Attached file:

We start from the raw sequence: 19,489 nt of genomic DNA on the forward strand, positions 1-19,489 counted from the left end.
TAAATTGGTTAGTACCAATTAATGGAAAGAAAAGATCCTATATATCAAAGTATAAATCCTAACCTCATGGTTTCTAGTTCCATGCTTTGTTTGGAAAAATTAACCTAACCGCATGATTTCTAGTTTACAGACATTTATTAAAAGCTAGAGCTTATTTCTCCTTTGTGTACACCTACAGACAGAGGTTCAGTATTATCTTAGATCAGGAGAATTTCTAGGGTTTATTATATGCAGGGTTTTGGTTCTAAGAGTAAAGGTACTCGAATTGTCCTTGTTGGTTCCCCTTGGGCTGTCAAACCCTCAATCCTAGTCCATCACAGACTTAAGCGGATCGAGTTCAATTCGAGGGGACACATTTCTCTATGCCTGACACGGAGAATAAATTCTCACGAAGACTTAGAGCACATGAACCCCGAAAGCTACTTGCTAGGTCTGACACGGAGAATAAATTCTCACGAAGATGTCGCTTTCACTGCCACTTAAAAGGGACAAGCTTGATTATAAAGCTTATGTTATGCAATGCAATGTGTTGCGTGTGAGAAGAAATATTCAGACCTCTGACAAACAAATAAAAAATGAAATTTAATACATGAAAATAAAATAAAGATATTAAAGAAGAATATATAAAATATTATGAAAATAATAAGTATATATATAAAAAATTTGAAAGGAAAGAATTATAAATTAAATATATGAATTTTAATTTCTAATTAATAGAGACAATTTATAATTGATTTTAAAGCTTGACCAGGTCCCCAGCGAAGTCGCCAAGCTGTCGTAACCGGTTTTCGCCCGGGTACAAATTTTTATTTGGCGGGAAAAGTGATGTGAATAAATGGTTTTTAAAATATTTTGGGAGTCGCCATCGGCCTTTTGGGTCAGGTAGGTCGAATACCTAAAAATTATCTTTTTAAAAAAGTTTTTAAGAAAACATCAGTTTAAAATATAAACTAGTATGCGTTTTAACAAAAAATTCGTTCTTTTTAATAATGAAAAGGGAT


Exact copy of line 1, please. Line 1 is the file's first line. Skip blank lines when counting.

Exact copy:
We start from the raw sequence: 19,489 nt of genomic DNA on the forward strand, positions 1-19,489 counted from the left end.